Columbus Blue Jackets winger David Clarkson will not be joining the team when training camp opens on Friday. President of hockey operations John Davidson announced during Wednesday’s media day that Clarkson failed his physical due to chronic lower back pain.
“Last season [Clarkson] missed 59 games, mostly with back problems,” Davidson said. “He’s tried to train all [summer] and he’s had real issues with it. He did fail the physical, so he will not be here at the start of camp. He’ll be trying to work his way back through rehab, but he’s had a tough summer.”
Davidson also noted that Clarkson’s contract is insured, which could help the team out down the road if Clarkson’s injury proves to be a long-term situation. That will be significant for the team, since Clarkson is the team’s fourth-highest paid forward and sixth-highest paid player overall with a $5.25 million AAV for the next four seasons.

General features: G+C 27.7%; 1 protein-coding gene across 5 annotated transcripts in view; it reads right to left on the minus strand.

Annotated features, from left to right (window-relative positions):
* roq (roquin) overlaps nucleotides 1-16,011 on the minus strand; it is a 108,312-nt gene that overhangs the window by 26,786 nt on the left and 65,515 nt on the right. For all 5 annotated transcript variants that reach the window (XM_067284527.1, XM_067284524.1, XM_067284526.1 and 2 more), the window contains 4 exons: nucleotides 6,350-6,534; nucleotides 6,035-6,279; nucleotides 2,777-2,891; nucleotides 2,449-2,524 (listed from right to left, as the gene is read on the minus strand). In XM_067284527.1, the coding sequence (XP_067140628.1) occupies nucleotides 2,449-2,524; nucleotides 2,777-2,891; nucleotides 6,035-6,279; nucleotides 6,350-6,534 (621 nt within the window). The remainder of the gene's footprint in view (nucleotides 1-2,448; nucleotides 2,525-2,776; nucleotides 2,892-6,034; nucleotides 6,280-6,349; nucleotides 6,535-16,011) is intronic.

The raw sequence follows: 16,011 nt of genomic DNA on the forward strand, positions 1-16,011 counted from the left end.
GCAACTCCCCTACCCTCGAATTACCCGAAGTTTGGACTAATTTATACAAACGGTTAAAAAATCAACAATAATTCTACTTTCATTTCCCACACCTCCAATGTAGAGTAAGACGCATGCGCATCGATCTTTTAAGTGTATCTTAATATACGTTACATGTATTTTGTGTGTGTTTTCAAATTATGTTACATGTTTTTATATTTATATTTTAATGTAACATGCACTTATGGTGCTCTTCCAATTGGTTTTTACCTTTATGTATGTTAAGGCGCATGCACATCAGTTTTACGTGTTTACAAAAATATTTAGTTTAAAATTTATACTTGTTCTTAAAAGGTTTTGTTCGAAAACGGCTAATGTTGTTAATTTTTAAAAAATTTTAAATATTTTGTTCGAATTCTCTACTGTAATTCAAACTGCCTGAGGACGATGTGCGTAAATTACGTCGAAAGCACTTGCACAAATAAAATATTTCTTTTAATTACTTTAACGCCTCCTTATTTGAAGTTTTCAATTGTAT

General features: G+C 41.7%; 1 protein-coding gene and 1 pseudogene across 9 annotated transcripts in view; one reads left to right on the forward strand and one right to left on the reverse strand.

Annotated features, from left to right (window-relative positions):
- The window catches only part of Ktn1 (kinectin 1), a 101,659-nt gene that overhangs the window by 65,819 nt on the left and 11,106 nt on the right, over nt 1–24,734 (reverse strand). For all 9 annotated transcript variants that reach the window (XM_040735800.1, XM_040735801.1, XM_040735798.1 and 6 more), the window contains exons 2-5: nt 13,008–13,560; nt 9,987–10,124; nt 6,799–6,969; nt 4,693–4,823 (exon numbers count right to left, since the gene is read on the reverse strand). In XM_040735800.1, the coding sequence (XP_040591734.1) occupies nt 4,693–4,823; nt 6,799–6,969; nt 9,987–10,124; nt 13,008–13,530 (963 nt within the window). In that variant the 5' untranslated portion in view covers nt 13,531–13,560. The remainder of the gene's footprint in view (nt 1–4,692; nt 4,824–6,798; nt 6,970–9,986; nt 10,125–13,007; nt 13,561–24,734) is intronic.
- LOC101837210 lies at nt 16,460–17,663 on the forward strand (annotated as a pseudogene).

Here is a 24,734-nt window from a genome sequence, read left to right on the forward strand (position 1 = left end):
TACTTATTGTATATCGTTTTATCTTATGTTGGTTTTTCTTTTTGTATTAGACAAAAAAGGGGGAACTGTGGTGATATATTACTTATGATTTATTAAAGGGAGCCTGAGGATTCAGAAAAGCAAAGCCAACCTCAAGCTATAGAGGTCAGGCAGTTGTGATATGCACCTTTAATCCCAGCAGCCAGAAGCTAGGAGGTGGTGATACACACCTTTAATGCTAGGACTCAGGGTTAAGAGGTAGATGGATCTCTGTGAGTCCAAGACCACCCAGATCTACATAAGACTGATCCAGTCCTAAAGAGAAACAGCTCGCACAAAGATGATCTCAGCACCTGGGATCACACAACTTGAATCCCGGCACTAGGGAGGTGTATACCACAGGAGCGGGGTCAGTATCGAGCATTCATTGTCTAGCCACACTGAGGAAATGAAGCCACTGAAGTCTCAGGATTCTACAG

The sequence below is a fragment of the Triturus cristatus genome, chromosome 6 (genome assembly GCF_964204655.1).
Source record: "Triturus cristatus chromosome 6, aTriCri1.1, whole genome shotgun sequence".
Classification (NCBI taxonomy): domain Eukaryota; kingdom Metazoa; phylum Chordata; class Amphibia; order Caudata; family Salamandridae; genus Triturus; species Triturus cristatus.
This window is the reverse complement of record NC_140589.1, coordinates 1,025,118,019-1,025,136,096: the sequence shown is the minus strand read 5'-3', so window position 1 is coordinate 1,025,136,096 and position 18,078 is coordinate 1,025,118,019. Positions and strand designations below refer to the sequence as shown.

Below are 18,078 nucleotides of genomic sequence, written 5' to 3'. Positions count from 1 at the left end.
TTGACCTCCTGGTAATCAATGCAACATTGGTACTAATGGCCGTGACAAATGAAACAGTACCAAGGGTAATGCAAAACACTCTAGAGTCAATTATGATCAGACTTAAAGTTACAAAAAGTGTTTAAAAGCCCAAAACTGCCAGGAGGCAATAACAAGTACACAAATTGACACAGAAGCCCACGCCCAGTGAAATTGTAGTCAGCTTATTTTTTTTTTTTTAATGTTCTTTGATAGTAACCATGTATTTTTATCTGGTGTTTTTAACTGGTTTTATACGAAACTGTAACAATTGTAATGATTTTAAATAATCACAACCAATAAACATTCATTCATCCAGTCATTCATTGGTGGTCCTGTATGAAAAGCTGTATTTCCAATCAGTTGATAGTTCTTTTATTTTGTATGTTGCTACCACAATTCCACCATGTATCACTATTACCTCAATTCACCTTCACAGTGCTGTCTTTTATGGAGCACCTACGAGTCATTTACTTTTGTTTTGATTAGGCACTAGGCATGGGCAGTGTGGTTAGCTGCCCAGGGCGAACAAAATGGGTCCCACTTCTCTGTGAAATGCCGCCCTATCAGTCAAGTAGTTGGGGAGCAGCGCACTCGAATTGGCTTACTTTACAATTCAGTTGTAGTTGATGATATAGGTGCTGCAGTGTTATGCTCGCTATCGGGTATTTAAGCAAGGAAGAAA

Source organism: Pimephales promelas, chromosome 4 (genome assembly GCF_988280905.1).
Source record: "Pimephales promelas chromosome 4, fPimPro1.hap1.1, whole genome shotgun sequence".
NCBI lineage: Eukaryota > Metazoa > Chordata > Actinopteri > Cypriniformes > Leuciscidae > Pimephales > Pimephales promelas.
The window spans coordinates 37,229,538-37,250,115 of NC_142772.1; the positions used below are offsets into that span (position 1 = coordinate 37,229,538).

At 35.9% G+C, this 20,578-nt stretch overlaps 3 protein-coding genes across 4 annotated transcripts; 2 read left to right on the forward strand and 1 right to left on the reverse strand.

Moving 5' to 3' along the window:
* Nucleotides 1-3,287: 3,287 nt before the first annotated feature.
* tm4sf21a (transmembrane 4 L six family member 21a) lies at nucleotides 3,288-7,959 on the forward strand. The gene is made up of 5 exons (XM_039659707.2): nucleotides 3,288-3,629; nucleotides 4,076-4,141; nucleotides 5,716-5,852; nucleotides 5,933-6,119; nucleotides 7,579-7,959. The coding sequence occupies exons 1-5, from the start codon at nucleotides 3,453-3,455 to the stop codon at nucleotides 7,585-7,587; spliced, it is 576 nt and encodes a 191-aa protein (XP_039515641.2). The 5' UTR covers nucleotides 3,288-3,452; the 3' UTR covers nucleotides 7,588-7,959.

There’s an unexpected irony in the situation. The Blue Jackets originally acquired Clarkson in a trade with the Toronto Maple Leafs where the centerpiece of the deal for Columbus was unloading Nathan Horton’s contract. Horton has a back injury that will likely to prevent him from playing NHL hockey again. However, the team did not have Horton’s contract insured, which left them in the position of having to pay out his deal without any relief.
Fast forward a couple of years and the player they traded for may be sidelined long-term with a back injury, but the contract is insured this time.
It’s no doubt a difficult situation for the 32-year-old Clarkson who wants to prove he’s still capable of contributing in the NHL. His outsized contract has become a legacy and overshadowed the good years and the production he can provide. Clarkson played just 23 games last season, scoring two goals and two assists. He missed the majority of the season with this back injury.